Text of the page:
I’m not the first to say this, but much of what fandom’s praising about the show consists of the things it has in common with Dollhouse. (Admittedly the show against which I measure all other shows, but if you’ve seen both I think you’ll agree that the comparison is fair.) And maybe Dollhouse was seven or eight years before its time. But JJ is also easier to digest because the mind control is from Pathological Individual Zero, who has narrative echoes (pffft) in other characters and relationships in the text but is ultimately a selfish and self-contained deviant. He lacks the social roots to be a singular patriarch, let alone a stand-in for the patriarchy. That doesn’t make it a bad series, by any means. Intimate personal relationships matter and can make for good stories, as I think Jessica Jones is. But I do think that they necessitate a story being significantly less ambitious.

Several times toward the end I found myself thinking “wow, Marvel is really trying.” Actively, carefully paying attention to fandom criticisms about women, about representation, about what narratives do and don’t endorse and glorify. Like, there’s a direct line of the last five years or so from “Black Widow is a badass” to Agent Carter to Jessica Jones. On balance, that’s a good thing. JJ was far more interesting to me than most of the current spate of superhero shows, in large part because being informed by an active challenge to abuse culture requires greater thought and psychological complexity than supporting the susal media tropes. And the show goes farther, I think, than most Feminist™ fandom is willing or able to do. But it’s still limited by not aiming particularly high.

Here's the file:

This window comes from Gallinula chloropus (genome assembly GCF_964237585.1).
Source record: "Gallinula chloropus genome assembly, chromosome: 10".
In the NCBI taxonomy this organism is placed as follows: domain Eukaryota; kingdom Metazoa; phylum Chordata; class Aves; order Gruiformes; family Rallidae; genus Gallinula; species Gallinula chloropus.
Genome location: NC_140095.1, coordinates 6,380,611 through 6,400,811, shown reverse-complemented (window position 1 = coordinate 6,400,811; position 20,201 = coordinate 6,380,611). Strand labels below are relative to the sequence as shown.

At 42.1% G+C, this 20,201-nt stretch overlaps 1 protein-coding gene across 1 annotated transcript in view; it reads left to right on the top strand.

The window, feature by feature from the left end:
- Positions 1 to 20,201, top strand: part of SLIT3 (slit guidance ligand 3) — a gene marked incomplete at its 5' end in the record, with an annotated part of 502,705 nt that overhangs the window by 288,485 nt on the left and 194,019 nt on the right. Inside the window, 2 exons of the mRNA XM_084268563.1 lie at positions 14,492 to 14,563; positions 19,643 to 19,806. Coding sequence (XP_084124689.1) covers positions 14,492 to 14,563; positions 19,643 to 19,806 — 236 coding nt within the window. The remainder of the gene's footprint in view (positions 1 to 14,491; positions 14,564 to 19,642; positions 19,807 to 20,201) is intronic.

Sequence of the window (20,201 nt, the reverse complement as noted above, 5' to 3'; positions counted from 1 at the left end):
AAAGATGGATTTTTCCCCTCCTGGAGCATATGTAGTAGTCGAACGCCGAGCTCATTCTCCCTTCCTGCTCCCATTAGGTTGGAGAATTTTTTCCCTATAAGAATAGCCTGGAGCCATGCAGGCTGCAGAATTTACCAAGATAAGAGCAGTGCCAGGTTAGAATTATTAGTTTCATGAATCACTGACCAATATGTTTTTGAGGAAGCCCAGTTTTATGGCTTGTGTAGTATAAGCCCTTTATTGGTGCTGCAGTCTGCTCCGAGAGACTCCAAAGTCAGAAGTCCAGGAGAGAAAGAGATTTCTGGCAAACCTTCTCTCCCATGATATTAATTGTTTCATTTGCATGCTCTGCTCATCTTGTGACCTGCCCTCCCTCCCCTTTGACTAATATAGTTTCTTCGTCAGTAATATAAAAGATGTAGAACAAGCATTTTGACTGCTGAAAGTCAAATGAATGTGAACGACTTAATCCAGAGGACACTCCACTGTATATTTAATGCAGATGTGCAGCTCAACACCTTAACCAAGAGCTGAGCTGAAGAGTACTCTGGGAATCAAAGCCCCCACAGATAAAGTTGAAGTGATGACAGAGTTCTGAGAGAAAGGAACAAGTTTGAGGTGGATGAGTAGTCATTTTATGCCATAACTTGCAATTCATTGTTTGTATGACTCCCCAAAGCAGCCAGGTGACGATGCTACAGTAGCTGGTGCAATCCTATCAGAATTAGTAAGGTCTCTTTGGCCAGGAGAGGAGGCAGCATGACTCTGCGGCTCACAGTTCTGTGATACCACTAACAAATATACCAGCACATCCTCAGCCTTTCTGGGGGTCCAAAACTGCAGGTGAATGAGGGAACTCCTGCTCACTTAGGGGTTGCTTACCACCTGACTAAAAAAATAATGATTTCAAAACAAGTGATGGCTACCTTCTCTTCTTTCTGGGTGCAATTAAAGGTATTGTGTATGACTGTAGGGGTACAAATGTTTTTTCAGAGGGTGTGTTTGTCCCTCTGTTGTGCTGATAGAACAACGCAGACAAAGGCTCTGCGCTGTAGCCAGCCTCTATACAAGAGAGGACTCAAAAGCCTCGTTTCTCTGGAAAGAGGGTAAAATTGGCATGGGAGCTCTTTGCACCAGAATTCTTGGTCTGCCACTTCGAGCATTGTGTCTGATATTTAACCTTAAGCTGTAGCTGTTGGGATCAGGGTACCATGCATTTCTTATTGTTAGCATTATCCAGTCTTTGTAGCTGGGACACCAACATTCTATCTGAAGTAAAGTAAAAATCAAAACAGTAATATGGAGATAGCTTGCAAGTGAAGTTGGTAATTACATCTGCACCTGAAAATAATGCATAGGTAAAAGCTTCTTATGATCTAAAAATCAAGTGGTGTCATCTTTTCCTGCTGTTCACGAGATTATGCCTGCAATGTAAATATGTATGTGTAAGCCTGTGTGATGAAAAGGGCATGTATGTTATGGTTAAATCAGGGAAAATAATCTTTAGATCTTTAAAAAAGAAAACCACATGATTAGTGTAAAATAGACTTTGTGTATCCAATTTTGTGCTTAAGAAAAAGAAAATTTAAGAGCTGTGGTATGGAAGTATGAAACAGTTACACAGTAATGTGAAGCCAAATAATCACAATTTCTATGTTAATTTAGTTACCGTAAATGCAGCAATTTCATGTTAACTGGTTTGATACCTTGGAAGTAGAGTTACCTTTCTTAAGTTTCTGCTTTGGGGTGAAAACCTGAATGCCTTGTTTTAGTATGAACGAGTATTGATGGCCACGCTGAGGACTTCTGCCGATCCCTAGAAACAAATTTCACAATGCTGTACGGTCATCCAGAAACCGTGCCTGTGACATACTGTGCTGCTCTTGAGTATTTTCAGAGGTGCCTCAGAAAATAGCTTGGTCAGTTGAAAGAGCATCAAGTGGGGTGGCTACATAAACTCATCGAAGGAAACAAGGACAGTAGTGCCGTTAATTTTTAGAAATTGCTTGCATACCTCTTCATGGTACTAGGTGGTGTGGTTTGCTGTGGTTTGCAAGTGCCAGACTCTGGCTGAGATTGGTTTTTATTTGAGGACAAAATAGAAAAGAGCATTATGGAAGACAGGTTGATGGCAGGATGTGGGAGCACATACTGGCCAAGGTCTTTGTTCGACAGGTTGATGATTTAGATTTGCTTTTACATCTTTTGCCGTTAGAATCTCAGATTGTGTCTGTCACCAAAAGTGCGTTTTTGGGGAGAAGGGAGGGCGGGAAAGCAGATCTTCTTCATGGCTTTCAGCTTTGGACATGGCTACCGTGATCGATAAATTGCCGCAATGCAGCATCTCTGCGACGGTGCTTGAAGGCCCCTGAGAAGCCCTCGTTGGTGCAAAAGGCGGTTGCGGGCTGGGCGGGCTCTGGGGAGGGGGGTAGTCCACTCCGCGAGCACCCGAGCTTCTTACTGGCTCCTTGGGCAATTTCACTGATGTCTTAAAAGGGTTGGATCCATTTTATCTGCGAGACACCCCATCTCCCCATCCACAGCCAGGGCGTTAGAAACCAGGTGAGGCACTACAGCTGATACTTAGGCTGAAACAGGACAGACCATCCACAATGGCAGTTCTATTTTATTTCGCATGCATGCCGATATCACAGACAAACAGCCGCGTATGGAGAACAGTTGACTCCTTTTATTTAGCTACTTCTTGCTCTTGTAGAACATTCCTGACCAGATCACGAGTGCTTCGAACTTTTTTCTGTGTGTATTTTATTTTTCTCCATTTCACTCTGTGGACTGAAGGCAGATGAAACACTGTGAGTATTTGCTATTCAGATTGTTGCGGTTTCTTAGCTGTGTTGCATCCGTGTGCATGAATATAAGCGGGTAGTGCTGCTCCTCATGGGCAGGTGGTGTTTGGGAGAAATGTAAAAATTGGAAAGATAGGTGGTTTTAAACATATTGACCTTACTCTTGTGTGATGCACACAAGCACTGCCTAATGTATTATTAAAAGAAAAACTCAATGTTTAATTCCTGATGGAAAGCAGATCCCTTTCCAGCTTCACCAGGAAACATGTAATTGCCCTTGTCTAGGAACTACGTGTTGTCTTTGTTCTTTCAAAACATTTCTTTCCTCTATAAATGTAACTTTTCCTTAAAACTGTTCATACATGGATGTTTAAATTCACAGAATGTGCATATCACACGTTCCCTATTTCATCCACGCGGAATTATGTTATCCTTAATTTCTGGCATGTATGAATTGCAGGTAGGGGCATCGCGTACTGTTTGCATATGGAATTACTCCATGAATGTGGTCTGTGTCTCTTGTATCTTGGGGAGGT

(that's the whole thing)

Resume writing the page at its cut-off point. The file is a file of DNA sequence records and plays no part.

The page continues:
It’s also a bit different and refreshing to have Jessica be an adult. The character to whom she’s (fairly) compared is Veronica Mars, a teen; of the more painful and challenging stories which television has so far anchored around female characters, most of the ones I can think of off the top of my head are coming of age stories. Buffy, TVD, Pretty Little Liars, Reign - difficult women are acceptable, as long as we can assume they’ll grow out of it. (The admittedly uncreative Buffy comparison is an interesting one, too - our central POV character is very much a Faith.)
This is probably less novel for people who are already into Marvel comics, but it was also something I kept coming back to, that this is the same world of, say, Agents of SHIELD. There are people whose job it is to track down the Kilgraves of the world, and for whatever reason they’re failing people on the ground. It’s understandable that they prioritize Hydra, but the Kilgraves of the world slip through the cracks.[AoS S1](Granted, that extends to how they treated their own team - Lorelai raped Ward same as Kilgrave raped Jessica, but the interest in taking her down came from Sif’s claim that she was a transdimensional security threat, to a point where what’s happened to him is never articulated by anyone.) It enriches this whole set of narratives to know that they can be taken in context with other stories with different priorities.

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marvel, jessica jones